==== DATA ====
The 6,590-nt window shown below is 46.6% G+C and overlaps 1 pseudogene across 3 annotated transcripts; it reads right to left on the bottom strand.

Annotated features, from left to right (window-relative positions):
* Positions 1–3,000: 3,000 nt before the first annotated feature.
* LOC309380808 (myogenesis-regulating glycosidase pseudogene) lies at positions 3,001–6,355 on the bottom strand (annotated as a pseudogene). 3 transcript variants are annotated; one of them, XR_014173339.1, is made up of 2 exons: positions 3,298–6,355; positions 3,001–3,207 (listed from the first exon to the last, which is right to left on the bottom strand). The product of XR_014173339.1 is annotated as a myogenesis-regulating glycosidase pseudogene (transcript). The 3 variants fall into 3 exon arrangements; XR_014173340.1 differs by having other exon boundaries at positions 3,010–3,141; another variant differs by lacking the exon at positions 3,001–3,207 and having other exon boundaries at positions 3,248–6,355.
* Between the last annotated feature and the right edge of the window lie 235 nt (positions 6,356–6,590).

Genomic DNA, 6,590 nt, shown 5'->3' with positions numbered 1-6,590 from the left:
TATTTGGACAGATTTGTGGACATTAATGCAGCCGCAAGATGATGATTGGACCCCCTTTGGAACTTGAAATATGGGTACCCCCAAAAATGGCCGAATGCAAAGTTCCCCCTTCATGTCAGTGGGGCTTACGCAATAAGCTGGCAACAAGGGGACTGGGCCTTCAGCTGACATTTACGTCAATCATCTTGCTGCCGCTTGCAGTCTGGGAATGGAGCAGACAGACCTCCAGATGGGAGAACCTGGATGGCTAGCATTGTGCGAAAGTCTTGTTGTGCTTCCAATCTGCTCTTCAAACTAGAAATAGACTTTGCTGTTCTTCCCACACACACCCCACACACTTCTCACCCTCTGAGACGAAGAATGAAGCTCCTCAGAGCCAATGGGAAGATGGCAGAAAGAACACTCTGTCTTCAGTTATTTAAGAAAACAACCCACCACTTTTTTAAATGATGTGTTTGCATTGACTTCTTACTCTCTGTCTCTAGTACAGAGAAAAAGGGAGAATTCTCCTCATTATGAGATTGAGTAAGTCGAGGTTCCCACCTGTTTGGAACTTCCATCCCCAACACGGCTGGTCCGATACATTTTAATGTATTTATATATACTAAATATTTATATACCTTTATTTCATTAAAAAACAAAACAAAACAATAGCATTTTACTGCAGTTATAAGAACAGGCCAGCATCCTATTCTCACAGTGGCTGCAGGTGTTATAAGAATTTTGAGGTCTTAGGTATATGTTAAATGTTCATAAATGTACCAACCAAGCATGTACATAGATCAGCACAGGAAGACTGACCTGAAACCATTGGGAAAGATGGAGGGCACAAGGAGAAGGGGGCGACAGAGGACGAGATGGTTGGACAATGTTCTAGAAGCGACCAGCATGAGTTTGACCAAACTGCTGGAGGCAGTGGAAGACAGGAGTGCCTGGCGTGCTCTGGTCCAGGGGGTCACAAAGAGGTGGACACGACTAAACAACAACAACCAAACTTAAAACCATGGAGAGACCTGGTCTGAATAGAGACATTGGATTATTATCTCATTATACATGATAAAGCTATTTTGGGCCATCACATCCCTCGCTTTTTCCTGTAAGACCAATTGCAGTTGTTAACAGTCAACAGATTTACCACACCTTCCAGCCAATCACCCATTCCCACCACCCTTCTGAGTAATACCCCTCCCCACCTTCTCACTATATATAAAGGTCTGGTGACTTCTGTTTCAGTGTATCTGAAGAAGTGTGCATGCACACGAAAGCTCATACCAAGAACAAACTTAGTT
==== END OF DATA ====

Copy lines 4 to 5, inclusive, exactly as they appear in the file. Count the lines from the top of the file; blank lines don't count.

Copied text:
* LOC309380808 (myogenesis-regulating glycosidase pseudogene) lies at positions 3,001–6,355 on the bottom strand (annotated as a pseudogene). 3 transcript variants are annotated; one of them, XR_014173339.1, is made up of 2 exons: positions 3,298–6,355; positions 3,001–3,207 (listed from the first exon to the last, which is right to left on the bottom strand). The product of XR_014173339.1 is annotated as a myogenesis-regulating glycosidase pseudogene (transcript). The 3 variants fall into 3 exon arrangements; XR_014173340.1 differs by having other exon boundaries at positions 3,010–3,141; another variant differs by lacking the exon at positions 3,001–3,207 and having other exon boundaries at positions 3,248–6,355.
* Between the last annotated feature and the right edge of the window lie 235 nt (positions 6,356–6,590).